A public forum where anyone could take the megaphone then opened up for a brief time until the crowd was dispersed.

Editor’s note: This audio clip contains explicit language.

The police had apparently given the protest a short amount of time before they would begin to bring order back to the streets, said Singratsomboune.

Some Columbus residents like Colin Cousins stayed on site, hoping for more of an action from the group — who rapidly evacuated the premises to return to their cars at Franklin Park.

“Everyone’s way too content with the current situation,” Cousins said, “no one wants to be that first person that actually steps out of line because all of the focus goes on them.”

“Somewhere the deceased are probably screaming because their voices can’t be heard right now — those people who were speaking were the voices for the deceased,” Cousins said.

“By us dispersing, we’re just letting go — this could have been that one moment that every revolution has, where the turning point flips and the people actually succeed,” he said.



  1. When these protestors start putting their lives at risk and running TWOARDS danger, I’ll listen to what they have to say about police practices. Until then shut up and grow some balls.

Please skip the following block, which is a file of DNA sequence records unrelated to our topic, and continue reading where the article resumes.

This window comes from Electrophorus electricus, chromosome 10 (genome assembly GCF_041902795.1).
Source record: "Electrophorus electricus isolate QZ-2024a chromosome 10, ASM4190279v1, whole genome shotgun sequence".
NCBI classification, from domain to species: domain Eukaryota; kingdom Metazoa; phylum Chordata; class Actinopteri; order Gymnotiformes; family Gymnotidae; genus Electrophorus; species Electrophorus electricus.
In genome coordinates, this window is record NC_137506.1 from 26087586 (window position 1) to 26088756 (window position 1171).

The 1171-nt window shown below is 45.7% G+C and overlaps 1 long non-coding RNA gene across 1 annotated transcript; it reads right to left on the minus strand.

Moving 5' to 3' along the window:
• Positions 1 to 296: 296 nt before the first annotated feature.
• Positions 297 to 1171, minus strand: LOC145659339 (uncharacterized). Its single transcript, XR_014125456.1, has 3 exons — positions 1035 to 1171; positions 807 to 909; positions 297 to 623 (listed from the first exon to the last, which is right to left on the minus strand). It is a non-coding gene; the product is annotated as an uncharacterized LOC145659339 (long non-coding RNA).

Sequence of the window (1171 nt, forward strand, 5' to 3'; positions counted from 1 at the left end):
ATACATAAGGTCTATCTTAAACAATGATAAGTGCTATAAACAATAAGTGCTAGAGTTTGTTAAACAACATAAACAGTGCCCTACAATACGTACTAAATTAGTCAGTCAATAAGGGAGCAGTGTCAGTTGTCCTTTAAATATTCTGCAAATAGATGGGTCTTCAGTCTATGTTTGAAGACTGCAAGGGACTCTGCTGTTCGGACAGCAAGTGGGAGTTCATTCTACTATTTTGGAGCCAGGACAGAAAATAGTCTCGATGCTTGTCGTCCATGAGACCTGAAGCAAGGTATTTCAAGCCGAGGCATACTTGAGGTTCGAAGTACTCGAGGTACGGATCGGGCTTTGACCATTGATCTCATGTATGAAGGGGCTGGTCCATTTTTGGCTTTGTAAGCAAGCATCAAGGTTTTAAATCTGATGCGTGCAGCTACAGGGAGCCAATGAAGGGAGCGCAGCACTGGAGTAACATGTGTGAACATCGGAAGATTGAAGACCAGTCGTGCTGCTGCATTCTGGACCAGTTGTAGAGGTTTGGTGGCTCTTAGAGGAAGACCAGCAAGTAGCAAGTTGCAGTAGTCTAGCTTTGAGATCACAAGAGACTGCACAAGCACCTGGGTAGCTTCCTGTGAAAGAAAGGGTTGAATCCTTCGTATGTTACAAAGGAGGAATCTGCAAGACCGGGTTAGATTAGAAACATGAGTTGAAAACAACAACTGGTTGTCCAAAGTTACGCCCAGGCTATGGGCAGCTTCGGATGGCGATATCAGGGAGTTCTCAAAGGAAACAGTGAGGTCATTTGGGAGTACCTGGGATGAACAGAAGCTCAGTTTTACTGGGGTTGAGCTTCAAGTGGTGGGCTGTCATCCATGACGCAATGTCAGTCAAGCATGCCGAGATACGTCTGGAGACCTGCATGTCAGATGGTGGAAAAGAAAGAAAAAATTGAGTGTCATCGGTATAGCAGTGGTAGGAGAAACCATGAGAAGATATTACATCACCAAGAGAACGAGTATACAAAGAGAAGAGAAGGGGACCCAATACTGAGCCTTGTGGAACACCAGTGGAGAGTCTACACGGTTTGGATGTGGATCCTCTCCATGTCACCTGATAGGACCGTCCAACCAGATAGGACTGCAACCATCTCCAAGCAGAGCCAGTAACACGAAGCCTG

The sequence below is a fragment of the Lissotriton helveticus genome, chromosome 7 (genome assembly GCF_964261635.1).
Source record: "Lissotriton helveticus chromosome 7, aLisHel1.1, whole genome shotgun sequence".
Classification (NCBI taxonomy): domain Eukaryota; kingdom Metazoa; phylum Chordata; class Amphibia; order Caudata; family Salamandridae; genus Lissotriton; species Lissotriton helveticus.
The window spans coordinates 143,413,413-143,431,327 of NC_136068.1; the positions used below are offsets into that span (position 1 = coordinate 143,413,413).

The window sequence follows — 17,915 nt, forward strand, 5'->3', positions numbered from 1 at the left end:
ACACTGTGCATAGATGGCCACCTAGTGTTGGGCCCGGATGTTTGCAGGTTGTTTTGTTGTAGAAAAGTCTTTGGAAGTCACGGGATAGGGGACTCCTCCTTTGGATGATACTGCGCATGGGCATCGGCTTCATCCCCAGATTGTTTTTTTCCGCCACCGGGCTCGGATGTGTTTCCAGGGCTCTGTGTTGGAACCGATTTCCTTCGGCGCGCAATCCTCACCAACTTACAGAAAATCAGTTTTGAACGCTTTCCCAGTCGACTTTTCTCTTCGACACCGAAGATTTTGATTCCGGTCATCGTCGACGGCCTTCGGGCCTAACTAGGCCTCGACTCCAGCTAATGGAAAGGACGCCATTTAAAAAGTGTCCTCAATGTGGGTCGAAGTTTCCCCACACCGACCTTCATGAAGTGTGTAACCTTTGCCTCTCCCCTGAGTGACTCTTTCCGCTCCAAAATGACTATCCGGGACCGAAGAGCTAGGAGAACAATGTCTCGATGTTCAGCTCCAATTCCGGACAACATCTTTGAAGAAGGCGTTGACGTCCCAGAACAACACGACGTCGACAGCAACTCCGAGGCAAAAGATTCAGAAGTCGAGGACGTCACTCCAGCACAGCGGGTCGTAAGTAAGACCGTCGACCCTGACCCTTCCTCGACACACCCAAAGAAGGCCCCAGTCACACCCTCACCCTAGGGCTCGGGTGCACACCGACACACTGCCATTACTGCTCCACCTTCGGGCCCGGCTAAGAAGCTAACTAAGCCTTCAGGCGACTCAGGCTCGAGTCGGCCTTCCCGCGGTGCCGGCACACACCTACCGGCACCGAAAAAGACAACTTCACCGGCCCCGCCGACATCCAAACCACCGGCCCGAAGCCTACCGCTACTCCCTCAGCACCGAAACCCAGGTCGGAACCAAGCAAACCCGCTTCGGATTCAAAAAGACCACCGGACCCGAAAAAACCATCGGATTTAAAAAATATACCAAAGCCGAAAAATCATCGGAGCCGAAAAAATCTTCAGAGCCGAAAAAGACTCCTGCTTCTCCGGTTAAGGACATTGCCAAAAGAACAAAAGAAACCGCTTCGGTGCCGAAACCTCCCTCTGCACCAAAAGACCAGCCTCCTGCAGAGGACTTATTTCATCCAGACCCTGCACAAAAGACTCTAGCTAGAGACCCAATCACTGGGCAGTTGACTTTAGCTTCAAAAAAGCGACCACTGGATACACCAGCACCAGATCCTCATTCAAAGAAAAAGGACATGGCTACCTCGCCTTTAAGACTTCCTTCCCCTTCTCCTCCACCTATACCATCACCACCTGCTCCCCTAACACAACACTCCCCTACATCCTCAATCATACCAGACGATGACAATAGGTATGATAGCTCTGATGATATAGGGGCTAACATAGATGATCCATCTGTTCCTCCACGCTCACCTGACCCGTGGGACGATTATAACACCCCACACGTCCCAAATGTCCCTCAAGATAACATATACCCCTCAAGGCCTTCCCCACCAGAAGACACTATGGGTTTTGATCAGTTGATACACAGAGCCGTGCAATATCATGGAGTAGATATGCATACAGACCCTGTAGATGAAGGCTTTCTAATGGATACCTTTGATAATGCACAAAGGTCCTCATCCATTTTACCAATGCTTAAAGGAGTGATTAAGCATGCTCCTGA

2. Not sure what you’re getting at jimbob I’ll care when they protest over someone that didn’t deserve to die by the police… Mike Brown attacked a police officer with enough force to stop a horse in its tracks and tried fought over Wilson’s gun if not for that I’d care… Thing is if I were permitted to carry a gun and a kid hanging with thugs committing crimes tried to steal my gun I’d shoot him hard to say I wasn’t in the situation but mostly I would have fired just as many times as it took for him to go down, white black Asian Mexican I don’t discriminate when it comes down to my life or yours. Point blank period! If these protesters want to get smart and do something productive look up the facts of the case NYTimes.com has every witnesses statement posted even Darren Wilson’s and all the fact except the autopsy report which you can easily find if you Google it also Mike Brown’s had an autopsy down by their own guy who concluded the same thing lol protest in someone else’s name Mike Brown was a bully who wanted to change his life but didn’t try hard enough!